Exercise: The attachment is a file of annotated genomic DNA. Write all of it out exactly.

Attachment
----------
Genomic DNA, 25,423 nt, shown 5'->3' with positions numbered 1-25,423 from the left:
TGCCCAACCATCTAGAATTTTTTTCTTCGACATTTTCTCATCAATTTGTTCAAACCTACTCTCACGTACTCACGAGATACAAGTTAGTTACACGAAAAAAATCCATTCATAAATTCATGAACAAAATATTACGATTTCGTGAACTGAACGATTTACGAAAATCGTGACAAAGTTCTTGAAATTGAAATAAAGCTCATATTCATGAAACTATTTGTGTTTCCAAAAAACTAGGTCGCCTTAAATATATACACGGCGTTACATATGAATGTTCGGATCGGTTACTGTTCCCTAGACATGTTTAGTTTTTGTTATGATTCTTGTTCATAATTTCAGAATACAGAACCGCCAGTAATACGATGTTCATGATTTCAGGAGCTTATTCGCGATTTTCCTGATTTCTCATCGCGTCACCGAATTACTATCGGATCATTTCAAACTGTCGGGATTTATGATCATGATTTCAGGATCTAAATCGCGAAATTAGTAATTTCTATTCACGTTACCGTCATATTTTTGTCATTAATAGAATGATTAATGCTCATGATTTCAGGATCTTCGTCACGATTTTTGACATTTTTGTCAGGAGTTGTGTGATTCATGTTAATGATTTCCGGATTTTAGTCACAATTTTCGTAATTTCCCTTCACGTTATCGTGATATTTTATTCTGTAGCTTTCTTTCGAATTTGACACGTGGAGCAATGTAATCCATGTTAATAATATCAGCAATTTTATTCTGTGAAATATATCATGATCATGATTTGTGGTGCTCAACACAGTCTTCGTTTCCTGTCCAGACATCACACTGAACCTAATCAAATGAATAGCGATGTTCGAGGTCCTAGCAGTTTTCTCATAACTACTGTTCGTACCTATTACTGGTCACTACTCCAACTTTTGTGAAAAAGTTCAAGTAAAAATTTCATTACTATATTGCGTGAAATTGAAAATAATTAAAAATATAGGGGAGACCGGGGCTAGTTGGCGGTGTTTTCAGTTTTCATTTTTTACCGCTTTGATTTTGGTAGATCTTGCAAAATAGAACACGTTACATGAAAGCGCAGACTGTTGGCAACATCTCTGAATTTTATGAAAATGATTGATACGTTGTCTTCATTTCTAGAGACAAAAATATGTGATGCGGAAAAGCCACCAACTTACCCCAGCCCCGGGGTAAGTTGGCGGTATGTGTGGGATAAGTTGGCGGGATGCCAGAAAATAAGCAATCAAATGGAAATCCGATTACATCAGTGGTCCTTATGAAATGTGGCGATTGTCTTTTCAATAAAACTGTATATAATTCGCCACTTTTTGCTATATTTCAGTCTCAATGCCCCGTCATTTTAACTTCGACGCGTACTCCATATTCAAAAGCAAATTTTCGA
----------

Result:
Genomic DNA, 25,423 nt, shown 5'->3' with positions numbered 1-25,423 from the left:
TGCCCAACCATCTAGAATTTTTTTCTTCGACATTTTCTCATCAATTTGTTCAAACCTACTCTCACGTACTCACGAGATACAAGTTAGTTACACGAAAAAAATCCATTCATAAATTCATGAACAAAATATTACGATTTCGTGAACTGAACGATTTACGAAAATCGTGACAAAGTTCTTGAAATTGAAATAAAGCTCATATTCATGAAACTATTTGTGTTTCCAAAAAACTAGGTCGCCTTAAATATATACACGGCGTTACATATGAATGTTCGGATCGGTTACTGTTCCCTAGACATGTTTAGTTTTTGTTATGATTCTTGTTCATAATTTCAGAATACAGAACCGCCAGTAATACGATGTTCATGATTTCAGGAGCTTATTCGCGATTTTCCTGATTTCTCATCGCGTCACCGAATTACTATCGGATCATTTCAAACTGTCGGGATTTATGATCATGATTTCAGGATCTAAATCGCGAAATTAGTAATTTCTATTCACGTTACCGTCATATTTTTGTCATTAATAGAATGATTAATGCTCATGATTTCAGGATCTTCGTCACGATTTTTGACATTTTTGTCAGGAGTTGTGTGATTCATGTTAATGATTTCCGGATTTTAGTCACAATTTTCGTAATTTCCCTTCACGTTATCGTGATATTTTATTCTGTAGCTTTCTTTCGAATTTGACACGTGGAGCAATGTAATCCATGTTAATAATATCAGCAATTTTATTCTGTGAAATATATCATGATCATGATTTGTGGTGCTCAACACAGTCTTCGTTTCCTGTCCAGACATCACACTGAACCTAATCAAATGAATAGCGATGTTCGAGGTCCTAGCAGTTTTCTCATAACTACTGTTCGTACCTATTACTGGTCACTACTCCAACTTTTGTGAAAAAGTTCAAGTAAAAATTTCATTACTATATTGCGTGAAATTGAAAATAATTAAAAATATAGGGGAGACCGGGGCTAGTTGGCGGTGTTTTCAGTTTTCATTTTTTACCGCTTTGATTTTGGTAGATCTTGCAAAATAGAACACGTTACATGAAAGCGCAGACTGTTGGCAACATCTCTGAATTTTATGAAAATGATTGATACGTTGTCTTCATTTCTAGAGACAAAAATATGTGATGCGGAAAAGCCACCAACTTACCCCAGCCCCGGGGTAAGTTGGCGGTATGTGTGGGATAAGTTGGCGGGATGCCAGAAAATAAGCAATCAAATGGAAATCCGATTACATCAGTGGTCCTTATGAAATGTGGCGATTGTCTTTTCAATAAAACTGTATATAATTCGCCACTTTTTGCTATATTTCAGTCTCAATGCCCCGTCATTTTAACTTCGACGCGTACTCCATATTCAAAAGCAAATTTTCGA